Darren Doyle, story: Madison Doyle, photos:
Edmonson County Lady Cat Head Basketball Coach Bart Weaver officially stepped down from his post on Monday.
His 36-year career in coaching covers many bases, fields, and courts, and Weaver said the decision to leave was filled with a range of emotions.
"I told my team through the tears that I've always believed in finding the positive in anything and I told them that while there's a part of me that wants to stay for them, it's time," he said. "The positives are that I can be a full time Pappy. I have a 7-year old granddaughter who's athletic and I look forward to maybe spending time on a t-ball field. I've also got a 5-year old special-needs grandchild and one that could be born any minute. My granddaughter cried happy tears when I told her I was going to be able to spend more time with her."
Weaver started coaching right out of college, taking the helm of a tennis team. He then coached baseball, football, and basketball, and he said any success he or his players/students ever had was because of relationships he built with them.
"I've been around this my whole life. My dad was a great educator, coach, principal, and eventually a superintendent. One of the things I got from him was how he built relationships. Building those relationships with kids was always my philosophy. I heard probably 20 or 30 years ago from somebody that you first have to capture kids and then inspire them. I've been so blessed with good kids and good relationships."
Weaver became the head coach for the Lady Cats in 2018, just after his retirement from a 30-year teaching career. The team had lost a host of seniors and two of the top 5 scorers in Lady Cat history.
"I guess some people thought I was crazy because with coaching a new team, it's all about what you inherit," he said. "But even though the team was losing a lot, I'd had every one of those girls in class and I knew their character. I'd already built relationships with them, and keeping up with their sports, I knew what they could do."
Turns out, he wasn't crazy and he knew exactly what the girls could do. They finished 24-8 and repeated as district champions.
ECHS Principal Jonathan Williams discussed the impressive resume that Weaver compiled during the 15 years he spent at Edmonson County as teacher and coach.
"He’s been part of two All A Regional championships, a boys' district championship and three as girls' head coach. That’s quiet a resume," he said. "When coach Weaver and I met on Monday, he assured me he would be around anytime we needed him to and I asked him to please come back early next season so we could formerly honor him. I want to congratulate Coach Weaver on a great run. We appreciate what he has accomplished."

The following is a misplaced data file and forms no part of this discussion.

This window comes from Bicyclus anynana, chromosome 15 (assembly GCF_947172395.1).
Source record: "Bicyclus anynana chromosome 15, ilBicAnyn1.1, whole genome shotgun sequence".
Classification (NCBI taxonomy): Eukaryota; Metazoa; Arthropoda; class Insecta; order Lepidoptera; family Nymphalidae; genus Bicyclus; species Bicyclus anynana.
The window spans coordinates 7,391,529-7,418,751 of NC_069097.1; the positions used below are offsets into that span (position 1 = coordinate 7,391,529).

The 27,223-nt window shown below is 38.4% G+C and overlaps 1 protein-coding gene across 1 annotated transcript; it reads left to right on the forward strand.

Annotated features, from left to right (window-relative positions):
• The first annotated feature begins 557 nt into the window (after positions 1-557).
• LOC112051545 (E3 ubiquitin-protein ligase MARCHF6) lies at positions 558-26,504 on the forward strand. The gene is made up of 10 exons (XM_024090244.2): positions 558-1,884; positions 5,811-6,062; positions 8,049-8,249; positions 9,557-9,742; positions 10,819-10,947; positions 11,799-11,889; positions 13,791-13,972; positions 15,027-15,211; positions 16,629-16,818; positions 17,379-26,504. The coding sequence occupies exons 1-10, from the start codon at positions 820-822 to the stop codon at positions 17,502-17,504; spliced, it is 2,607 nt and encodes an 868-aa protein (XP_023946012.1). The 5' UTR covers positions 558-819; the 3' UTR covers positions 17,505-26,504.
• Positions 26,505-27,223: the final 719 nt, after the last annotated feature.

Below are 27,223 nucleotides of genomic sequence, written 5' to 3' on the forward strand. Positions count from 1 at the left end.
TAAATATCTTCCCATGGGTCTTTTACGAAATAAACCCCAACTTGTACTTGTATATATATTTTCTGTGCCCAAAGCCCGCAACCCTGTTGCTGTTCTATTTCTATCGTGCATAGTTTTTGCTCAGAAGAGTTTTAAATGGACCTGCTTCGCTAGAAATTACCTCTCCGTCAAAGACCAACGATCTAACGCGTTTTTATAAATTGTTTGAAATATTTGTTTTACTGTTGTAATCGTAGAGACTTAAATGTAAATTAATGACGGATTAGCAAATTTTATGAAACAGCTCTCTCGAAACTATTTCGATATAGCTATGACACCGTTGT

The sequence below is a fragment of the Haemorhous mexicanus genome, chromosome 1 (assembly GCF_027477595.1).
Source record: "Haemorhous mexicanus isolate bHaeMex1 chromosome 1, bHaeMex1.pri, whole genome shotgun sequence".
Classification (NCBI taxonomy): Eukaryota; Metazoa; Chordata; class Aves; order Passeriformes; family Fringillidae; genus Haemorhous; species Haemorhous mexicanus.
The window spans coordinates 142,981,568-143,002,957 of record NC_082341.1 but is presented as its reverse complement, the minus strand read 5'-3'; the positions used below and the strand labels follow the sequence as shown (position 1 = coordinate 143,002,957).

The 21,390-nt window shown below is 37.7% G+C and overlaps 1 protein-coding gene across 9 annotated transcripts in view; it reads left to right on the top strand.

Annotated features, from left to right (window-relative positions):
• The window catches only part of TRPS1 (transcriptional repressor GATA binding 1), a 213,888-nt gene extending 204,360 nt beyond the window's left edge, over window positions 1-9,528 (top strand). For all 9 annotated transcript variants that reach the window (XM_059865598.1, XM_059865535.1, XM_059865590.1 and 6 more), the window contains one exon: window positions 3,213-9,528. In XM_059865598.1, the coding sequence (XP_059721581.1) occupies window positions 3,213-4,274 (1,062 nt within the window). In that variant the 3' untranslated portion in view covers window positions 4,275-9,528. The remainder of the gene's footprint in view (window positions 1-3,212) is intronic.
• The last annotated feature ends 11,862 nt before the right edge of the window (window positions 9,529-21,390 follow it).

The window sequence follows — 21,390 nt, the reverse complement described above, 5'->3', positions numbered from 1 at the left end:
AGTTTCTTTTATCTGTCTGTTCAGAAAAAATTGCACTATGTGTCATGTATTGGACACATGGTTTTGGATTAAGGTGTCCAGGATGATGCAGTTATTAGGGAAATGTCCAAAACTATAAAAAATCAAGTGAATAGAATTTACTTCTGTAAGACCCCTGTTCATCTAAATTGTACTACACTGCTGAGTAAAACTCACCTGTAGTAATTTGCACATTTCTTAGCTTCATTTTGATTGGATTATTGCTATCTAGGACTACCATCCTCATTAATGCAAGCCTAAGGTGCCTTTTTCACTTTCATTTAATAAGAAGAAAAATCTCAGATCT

Superintendent Brian Alexander also reflected on the Weaver's success in Edmonson County.
"He has been a positive impact on countless young people in Edmonson County," he said. "I appreciate him coming to Edmonson County years ago and cannot thank him enough for his years of service with Edmonson County Schools. He will be missed."
Alexander said he discussed a plan to hire a replacement with school personnel yesterday. Williams said he would be forming a committee to help navigate the hiring process.
"We will take our time with applicants as they come in," Williams said.
Weaver also made special mention of the Edmonson Voice and the sports coverage it provides.
"I want this in the article, and I mean it," he said. "I love the Edmonson Voice and what it's meant to our players, our program, and our community. Sometimes I think it's overlooked, but I've been at schools where there was nothing like this and it means a lot. I want to thank you guys for what you do."
Weaver said the past 15 years in Edmonson County have been the best of his professional life.
"And it's not even close. People here accepted me. Once they saw my relationships with their kids they adopted me in. I feel like I AM from Edmonson County even though I'm not. This is my hometown, man. It's been great and I have nothing but great things to say about this place."
Weaver was another coach with an open-door policy with the Voice. He allowed us in the gym, in his office, and anywhere else we needed him. He always answered or returned calls and texts and was eager to give post game interviews every game, even when it was inconvenient.
He finishes with a head coaching record of 83-62 for the Lady Cats (.747), three district titles, and two All A Region 3 runners-up.
He said he has no plans of coaching again unless it's with grandkids on a t-ball field.
"That's the plan anyway, but you never say never. I just want to be there for my grandkids and for my wife. I feel fulfilled now," he said.
At each graduation, there was always a line of seniors waiting to have their photo taken with Bart Weaver, both those that were athletes and those that were not. It was always a reflection of the impact one person could have when good relationships were built.